Summer is out of control

Summer settles upon us, and various members of the moistworks team retire to the sleepy banks of Guymard Lake, north of the Delaware River Gap, west of the fading Victorian sprawl of Walkill, a Dutch word meaning, I think, "Mom's got a crystal meth lab in the basement."

So it seemed an unlikely week for me to make perhaps the greatest musical discovery of my life. But it was, and it is, when I stumbled across the mp3 vault.

A site all things Newcleus, maintained, in part, by founding member Cozmo D.

The treasures unearthed here cannot be underestimated. It's like if you found a tomb that held the 10 Commandments, Noah's Ark, and the mummified remains of a previously unrecorded ancestor, and the mummy was shaped just like this. Or for you Dylan fans, if you found a box of never-before-heard bootlegs and at the bottom of the box was a DVD and you put it on and it's a Dylan sex tape, and on the tape he's having sex with you.

I'm sure I speak for us all when I say that "Jam On Revenge" is the greatest song in existence.

And from a standpoint of urban music pre-history, Newcleus (and its electro rap brothers) sit at a vital, if tragic, split in the evolutionary tree. Newcleus was like the great Homo Ergaster: at the top of the food chain, at the cutting edge of the species. Everything was great, they had the big brains and new skills and the latest tools, including a Tascam Portastudio and the Sequential Circuits Pro One. But they were simply too special for this world, too blessed for a single species, and nature intervened, splitting them in two - techno and dance music going one way, rap the other, while the once great electroman retreated to a cold, futureless shadow to live out its days.

The Jam On It 4-Track reference tape is the actual original master that was tailored down to become the studio release we all know and love. Without the Wikki-Wikki vocals, and with extended synth parts, this version is almost mournful. The gang sound like they just came back from burying someone.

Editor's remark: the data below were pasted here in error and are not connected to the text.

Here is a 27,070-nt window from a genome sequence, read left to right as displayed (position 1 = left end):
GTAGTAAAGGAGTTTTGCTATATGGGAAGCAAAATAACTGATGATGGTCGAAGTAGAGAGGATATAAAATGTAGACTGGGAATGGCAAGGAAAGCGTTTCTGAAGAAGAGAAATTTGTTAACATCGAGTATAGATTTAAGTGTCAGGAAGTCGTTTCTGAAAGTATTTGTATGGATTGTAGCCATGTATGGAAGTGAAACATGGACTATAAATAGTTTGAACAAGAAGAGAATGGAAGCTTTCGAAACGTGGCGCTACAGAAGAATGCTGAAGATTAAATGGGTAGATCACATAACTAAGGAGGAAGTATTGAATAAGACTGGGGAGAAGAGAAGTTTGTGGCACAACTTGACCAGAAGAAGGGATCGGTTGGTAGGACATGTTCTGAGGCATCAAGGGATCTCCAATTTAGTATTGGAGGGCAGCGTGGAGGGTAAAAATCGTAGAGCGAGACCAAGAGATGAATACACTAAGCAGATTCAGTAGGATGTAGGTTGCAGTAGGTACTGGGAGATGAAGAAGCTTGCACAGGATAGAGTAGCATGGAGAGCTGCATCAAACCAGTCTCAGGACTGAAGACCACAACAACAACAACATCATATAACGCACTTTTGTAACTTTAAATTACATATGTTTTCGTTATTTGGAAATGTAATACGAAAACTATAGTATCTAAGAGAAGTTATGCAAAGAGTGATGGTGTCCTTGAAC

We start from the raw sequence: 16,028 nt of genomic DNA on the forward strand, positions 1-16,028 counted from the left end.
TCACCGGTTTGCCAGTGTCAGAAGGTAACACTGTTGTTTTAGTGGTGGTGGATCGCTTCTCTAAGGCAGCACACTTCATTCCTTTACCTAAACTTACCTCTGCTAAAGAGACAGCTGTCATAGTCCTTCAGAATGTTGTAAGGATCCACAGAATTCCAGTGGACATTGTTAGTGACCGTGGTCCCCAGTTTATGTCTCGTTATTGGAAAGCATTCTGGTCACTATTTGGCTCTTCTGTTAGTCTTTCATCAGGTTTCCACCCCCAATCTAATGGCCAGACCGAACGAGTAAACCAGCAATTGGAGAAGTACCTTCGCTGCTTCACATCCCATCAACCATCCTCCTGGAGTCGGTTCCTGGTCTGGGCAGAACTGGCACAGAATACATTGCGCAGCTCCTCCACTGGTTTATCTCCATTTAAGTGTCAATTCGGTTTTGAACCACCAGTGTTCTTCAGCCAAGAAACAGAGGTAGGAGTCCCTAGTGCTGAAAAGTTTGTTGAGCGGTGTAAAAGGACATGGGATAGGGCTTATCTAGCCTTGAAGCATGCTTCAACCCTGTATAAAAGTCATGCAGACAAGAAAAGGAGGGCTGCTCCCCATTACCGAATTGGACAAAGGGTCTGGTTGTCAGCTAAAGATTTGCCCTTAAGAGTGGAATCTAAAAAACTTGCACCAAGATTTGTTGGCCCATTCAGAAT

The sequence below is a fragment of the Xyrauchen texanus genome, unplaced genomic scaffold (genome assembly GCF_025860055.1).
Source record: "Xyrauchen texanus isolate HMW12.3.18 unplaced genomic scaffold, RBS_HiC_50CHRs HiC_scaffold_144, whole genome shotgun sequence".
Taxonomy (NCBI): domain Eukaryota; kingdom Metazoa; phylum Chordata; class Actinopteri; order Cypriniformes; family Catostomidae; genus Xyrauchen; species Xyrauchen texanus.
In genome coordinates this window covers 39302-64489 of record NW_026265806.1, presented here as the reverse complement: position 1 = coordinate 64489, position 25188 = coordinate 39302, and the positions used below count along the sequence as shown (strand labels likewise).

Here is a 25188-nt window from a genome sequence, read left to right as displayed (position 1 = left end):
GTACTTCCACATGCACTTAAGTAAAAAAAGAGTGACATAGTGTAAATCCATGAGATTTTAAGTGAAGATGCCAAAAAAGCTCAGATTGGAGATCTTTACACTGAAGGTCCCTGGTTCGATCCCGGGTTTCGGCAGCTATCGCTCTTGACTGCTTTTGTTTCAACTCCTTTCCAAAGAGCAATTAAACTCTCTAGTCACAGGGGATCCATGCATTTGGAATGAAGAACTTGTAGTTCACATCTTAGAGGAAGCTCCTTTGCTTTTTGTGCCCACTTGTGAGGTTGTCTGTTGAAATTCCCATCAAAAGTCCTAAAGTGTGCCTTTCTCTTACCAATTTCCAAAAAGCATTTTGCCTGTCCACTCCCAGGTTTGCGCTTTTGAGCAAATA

The last couple minutes send shivers down my spine. With that picked-guitar riff. It truly belongs on the soundtrack to a really special episode of Miami Vice. Crockett haunted by the death of his informant, or when they finally took down Calderone.

The "Jam-On's Revenge" demo is neonatal Newcleus. Compared to the album release, this is practically DJ Screw-slow. From the Jam On Productions site:

When Cozmo was shopping the Newcleus project (then called Positive Messenger), all of the material had a New Wave, Jazz, or Electro feel to it. However, since he had room at the end of 1 side of the tape, he threw on this song which he had only done as a joke. Little did he know that it was this funny little novelty song that would set off his professional career as an artist.

Originally named "Jam-On's Revenge" and done as a Western spoof with a John Wayne imitation lead (even before Rappin' Duke's "Da Hah, Da Hah"), Cozmo would play it to much laughs at parties he spinned at. Producer Joe Webb however, told Cozmo to drop the Duke imitation because "John Wayne is an American hero", so Cozmo flipped it into an outer space theme instead... Newcleus has been from outer space ever since.

The "Electro Rock Ballad" Automan tells the poignant, all too familiar, story of the star-crossed affair between a woman and a robot man. Please listen to the lyrics. It's OK if you want to cry. A robot would trade all the circuits in the world just to cry, just one time. Sociologists may one day point to the cautionary woman-falls-for-robot-man tale as the 1980s' sole contribution to our society.

The met one day in a summer storm

The melodrama had begun

Her senses told her that it was wrong

But the damage had been done

She was a young lady of 23

A woman in the prime of life

He was a child of technology

I'm a metal maaa-aaan

I'm made of wries, wires, wires

There aint no way I could ever love you

He wasn't programmed to understand

But the most intriguing lyric is:

Though technically he was a man

Love wasn't in his capacity

What is this supposed to mean, "Though technically he was a man"?

Does it mean he had a penis?

When I get to this part of the song, I can imagine Cozmo D. has just finished bedding a groupie, and as soon as he's done he gets up to go, and she says "Baby you going? Why don't you stay and just hold me tonight?" and Cozmo D. puts on his robot voice "I am not programmed to feel. What is 'holding'? It does not compute." And then robo-walks out the door. It's the oldest trick in the book.

The old school gem "It's All About You" was the B-side to the groups first single "Why It Gotta Happen To Me." Says Cozmo D.:

It contains a shameful sample of Sly & The Family Stone's "Sing A Simple Song" that we never cleared or paid for. Clearing was kind of a foreign concept back then. Sorry Sly!

Newcleus Video Treasures:

The original Jam On It video HERE

Is there anything more adorable than a half-dozen small black breakdancing Ace Frehleys?